Carla Love Maitland
As a native Memphian and a former history teacher, I’ve learned so much about the city of my birth over the years and at one time even developed and taught special interest courses about Memphis to middle school students. Nevertheless, I constantly learn new and amazing things about the city’s history. Since the beginning of the commemoration of the Sesquicentennial of the Civil War in 2011, I’ve acquired even more knowledge about Memphis and the surrounding area. The involvement and significance of this area during the Civil War is so much more than most people realize.
I do know that my understanding increased tremendously after the presentation given to the Tennessee Genealogical Society by Dr. Lee Eugene Wilson on Saturday, June 22, 2013. Dr. Wilson, a dentist by profession, is a Civil War enthusiast and author of two published books* relating an ancestor’s story of love, war, and survival in the turbulent years in the Western Theatre of Operations in the Civil War. The stories are based on facts and documents passed along through his family. He has a third book in the series due to come out in July. The name of his presentation was "Genealogy and the Civil War - or Was my Great Grand Pappy Really in the Civil War and How do I Find Out?"
Lee, as he asked us to call him, explained that he caught the “history bug” due to those many family stories told over the years. He is a native Mississippian, born in the small town of Duck Hill, who has lived in the Memphis area for around thirty years. The knowledge he’s gained of the history of this region is extraordinary. Lee described the numerous Union encampments that were established after the fall of Memphis to Union forces on June 6, 1862. He described the importance of these areas as well as the Confederate bases and forays into those Union forts, resulting in frequent battles in this area. He used a series of modern-day photos to help the audience put into perspective exactly where those camps, forts and engagements took place, as well as other places of historical significance.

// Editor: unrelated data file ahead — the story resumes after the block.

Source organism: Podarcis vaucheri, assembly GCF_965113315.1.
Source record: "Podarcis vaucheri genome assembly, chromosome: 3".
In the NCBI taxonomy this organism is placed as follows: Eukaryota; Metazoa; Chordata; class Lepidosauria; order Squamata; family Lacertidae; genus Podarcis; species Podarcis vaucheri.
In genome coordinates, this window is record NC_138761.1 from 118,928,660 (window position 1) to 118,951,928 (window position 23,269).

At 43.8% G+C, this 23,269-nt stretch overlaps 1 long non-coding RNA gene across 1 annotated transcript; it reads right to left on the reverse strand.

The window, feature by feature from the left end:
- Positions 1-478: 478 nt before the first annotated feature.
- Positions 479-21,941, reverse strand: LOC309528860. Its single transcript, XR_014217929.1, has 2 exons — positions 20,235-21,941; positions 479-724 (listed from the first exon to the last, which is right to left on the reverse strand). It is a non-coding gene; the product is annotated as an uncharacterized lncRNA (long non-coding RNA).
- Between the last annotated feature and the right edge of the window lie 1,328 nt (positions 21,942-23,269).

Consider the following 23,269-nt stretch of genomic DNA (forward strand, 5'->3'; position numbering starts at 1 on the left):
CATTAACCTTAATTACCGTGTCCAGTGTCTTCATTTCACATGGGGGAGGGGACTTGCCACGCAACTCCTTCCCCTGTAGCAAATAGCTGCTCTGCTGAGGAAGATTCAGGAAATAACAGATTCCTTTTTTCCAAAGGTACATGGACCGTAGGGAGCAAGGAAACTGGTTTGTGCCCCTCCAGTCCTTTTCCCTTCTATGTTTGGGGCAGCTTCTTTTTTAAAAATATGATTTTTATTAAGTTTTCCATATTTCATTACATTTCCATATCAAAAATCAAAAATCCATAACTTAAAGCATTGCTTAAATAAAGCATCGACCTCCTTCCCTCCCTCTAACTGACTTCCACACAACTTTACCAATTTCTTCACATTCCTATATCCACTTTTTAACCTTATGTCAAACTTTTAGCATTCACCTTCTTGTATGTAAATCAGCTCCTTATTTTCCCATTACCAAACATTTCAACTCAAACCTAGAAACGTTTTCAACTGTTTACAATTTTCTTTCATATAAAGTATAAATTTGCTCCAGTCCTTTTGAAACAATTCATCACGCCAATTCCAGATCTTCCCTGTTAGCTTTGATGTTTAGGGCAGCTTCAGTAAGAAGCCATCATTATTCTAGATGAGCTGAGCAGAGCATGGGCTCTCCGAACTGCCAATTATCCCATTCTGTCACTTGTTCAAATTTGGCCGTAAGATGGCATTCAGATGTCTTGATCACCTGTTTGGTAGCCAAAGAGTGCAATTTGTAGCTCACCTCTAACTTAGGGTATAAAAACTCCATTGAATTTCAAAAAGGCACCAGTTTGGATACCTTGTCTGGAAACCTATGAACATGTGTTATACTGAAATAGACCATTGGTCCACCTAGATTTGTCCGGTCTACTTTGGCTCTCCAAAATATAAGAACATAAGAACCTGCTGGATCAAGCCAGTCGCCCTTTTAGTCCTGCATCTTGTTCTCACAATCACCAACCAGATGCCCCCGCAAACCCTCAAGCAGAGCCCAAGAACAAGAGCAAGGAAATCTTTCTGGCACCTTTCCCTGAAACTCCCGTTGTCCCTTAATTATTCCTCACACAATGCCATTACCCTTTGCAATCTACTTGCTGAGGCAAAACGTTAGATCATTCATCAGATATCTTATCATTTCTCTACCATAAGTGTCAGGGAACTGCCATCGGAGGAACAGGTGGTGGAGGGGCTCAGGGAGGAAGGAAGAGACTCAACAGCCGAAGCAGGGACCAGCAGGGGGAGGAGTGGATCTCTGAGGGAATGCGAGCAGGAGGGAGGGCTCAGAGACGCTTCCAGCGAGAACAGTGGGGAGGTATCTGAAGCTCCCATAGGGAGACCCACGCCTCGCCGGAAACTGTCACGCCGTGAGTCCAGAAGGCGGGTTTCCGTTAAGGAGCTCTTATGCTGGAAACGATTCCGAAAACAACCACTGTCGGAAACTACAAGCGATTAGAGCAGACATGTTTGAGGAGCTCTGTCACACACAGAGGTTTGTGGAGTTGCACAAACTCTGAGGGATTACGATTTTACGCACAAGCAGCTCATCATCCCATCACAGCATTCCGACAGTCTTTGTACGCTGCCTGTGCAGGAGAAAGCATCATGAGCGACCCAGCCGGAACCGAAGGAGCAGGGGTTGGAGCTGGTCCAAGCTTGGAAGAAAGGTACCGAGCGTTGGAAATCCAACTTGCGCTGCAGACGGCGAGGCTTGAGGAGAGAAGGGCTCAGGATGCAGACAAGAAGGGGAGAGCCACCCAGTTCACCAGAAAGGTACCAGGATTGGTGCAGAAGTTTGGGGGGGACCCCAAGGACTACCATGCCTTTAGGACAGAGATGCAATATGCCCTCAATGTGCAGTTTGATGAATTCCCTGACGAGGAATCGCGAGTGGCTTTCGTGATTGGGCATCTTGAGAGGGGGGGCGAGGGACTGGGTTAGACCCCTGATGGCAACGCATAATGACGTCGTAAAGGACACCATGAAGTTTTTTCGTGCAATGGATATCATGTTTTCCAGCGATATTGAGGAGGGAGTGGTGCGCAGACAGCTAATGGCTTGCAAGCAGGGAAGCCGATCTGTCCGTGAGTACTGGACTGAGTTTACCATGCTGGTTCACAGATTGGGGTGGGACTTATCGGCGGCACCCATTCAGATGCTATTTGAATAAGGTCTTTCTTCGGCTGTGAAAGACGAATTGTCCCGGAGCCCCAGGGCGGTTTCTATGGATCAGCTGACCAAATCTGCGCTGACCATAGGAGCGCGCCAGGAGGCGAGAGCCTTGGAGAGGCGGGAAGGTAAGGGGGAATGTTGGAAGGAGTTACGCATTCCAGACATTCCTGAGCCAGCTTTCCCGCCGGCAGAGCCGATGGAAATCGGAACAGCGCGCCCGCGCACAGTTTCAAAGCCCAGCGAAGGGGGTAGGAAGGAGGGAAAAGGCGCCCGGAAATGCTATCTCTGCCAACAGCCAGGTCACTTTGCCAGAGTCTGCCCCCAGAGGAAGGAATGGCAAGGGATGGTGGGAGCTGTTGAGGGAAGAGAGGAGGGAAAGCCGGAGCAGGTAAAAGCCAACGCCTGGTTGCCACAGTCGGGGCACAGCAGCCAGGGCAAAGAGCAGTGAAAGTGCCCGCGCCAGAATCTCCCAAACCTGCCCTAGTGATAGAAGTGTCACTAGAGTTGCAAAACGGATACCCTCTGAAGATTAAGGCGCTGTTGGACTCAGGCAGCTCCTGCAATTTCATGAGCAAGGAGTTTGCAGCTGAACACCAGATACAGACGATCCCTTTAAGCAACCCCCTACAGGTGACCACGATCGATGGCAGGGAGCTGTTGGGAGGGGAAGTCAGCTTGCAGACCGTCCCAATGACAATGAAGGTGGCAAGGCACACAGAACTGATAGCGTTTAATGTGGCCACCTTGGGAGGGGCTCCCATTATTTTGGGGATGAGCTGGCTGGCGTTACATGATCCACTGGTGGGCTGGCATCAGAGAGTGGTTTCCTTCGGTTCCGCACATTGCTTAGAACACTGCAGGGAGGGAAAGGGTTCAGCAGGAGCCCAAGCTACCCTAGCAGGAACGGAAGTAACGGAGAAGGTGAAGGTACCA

As Lee said, most people who live in this area don’t realize how much activity actually happened during the 1860s around Memphis, Germantown and Collierville. In truth, most of us in attendance didn’t. He also brought with him a sampling of some of the sabers, swords, bayonets and rifles used during the Civil War. Even more interesting was his own family’s Bible and other memorabilia that were on display for people to look at and examine.
Lee’s presentation began with a chart showing what an incredible toll the Civil War took as far as the loss of population in the United States. Although around 650,000 casualties are the current numbers generally given, historians are increasing those numbers based on census records that continue to show the actual ‘missing generations’ of men after the 1860 census.
Another part of Lee’s presentation had to do with the many websites, books, and other resources that he used to research his own family and that are available for anyone to use in order to find out if their own ancestor or ancestors participated in the Northern or Southern forces during that time period. He went into detail regarding a few of them, describing how to use them for the best research results.
*Once a Southern Soldier: A Novel of the Civil War; Copyright @2011 by Dr. Lee E. Wilson.
Always a Southern Soldier (The second book in the series Once a Southern Soldier); Copyright @2012 by Dr. Lee E. Wilson.
Forever a Southern Soldier (The third book in the series Once a Southern Soldier); July 2013 release by Dr. Lee E. Wilson.
Photos by Jim Bobo